We’ve already shared how “Simon Says” can be a great game for practicing instruction following. But did you know that with a little twist, it can help with inhibition control, too?
To play, give your child directions as you normally would, but instead of saying “Simon Says,” perform the action as you say it out loud. For example, you might say, “Put your hands on your shoulders,” while touching your own shoulders. Your child should do every action you say. But here’s where the challenge comes in: occasionally, perform a different action from the one you say. For example, if you say, “Put your hands on your shoulders,” put them on your hips instead!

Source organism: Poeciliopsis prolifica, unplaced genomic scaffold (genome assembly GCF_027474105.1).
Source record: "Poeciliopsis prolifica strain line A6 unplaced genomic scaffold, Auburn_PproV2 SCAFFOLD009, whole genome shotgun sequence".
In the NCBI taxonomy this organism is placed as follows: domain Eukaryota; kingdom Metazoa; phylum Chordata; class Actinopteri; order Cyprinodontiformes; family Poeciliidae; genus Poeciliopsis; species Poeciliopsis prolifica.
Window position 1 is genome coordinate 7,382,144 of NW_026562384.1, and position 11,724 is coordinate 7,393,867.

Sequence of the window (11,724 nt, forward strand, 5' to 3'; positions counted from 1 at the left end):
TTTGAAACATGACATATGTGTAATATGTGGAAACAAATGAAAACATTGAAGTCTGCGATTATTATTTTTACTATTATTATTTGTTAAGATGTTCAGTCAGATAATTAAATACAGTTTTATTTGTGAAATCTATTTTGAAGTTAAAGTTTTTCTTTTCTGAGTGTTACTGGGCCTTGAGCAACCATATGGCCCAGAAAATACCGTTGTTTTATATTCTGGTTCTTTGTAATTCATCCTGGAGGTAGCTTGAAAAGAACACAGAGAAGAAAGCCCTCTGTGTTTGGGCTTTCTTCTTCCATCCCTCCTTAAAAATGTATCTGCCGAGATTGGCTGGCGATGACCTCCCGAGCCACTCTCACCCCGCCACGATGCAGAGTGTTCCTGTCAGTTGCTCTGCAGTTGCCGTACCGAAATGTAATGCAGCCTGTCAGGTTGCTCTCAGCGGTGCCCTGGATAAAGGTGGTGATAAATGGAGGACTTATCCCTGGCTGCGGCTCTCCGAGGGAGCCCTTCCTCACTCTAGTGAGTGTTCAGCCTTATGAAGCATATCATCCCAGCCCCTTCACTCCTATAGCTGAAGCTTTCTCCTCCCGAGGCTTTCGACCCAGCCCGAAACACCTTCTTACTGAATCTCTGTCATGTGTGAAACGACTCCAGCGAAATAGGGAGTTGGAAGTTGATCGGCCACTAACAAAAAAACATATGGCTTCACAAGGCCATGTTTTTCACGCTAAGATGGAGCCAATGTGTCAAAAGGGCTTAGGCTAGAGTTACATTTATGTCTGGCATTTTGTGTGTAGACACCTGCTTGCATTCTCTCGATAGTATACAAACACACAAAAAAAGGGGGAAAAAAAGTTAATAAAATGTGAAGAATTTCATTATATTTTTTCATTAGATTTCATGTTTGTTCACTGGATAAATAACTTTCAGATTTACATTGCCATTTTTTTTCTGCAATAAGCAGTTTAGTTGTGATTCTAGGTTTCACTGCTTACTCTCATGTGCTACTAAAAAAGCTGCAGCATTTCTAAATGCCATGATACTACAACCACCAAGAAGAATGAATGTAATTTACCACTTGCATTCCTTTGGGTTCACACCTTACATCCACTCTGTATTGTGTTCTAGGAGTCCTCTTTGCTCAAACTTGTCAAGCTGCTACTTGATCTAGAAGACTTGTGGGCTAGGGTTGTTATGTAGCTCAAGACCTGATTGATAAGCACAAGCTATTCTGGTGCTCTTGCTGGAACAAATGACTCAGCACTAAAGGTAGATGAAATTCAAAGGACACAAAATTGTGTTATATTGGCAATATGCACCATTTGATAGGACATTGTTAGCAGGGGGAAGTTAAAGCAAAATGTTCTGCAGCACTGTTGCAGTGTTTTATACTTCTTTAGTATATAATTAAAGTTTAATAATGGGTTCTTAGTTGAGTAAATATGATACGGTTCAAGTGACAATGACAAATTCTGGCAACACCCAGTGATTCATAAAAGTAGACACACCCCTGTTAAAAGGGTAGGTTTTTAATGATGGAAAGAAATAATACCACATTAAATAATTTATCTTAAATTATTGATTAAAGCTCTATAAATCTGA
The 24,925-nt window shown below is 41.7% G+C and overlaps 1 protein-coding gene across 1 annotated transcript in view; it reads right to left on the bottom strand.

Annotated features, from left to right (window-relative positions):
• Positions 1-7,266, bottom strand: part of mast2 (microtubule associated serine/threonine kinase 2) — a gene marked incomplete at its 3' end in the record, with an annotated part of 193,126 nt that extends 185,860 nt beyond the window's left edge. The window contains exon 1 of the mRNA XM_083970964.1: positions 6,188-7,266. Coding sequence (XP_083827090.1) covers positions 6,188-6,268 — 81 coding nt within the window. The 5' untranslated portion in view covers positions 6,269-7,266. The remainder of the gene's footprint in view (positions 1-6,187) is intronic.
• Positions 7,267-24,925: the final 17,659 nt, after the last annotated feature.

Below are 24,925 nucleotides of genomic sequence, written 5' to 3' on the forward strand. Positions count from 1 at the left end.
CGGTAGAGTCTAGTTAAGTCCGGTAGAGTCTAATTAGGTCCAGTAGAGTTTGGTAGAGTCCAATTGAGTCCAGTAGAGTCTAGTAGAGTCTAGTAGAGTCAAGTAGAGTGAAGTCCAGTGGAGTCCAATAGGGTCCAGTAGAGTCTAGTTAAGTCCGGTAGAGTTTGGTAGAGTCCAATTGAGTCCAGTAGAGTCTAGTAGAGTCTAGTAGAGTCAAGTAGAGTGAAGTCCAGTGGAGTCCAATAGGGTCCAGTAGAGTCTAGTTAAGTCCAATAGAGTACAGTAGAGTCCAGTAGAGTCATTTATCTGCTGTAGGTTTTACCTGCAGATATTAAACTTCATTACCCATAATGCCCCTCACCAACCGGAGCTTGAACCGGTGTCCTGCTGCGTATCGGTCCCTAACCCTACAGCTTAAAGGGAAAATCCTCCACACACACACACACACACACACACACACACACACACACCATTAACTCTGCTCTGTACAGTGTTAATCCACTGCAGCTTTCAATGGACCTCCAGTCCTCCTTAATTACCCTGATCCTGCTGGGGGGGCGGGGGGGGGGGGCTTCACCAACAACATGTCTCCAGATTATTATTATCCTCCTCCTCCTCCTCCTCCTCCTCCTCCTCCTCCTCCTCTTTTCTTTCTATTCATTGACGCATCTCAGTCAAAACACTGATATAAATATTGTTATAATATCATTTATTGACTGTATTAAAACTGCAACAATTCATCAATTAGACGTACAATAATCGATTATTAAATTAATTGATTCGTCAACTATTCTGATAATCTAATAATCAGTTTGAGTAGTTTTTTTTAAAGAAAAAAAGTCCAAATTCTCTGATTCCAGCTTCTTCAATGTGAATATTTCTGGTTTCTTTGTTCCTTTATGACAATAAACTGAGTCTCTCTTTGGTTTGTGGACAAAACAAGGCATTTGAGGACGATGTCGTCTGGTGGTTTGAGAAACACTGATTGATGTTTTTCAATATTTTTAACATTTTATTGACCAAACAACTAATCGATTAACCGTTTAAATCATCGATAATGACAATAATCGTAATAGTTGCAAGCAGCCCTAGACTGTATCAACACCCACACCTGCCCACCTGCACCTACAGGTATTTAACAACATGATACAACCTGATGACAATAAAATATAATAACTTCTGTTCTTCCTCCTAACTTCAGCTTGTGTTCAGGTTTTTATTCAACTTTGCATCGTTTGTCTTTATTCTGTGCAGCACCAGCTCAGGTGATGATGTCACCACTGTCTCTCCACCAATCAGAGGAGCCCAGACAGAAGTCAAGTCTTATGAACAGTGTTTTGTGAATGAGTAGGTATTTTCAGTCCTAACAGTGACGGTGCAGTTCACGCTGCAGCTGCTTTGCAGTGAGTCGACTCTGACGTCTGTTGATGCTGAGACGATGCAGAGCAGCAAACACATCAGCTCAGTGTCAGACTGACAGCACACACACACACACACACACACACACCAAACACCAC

Your child will probably have started imitating your actions rather than focusing on your words, and the switch requires your child to stop themselves from performing an automatic behavior. Inhibition control supports many cognitive functions, including problem solving, and contributes to the development of social-emotional competence (including emotion recognition and management, responsible decision-making, and positive social relationships)—which is positively related to a child’s ability to adjust and thrive in the classroom!
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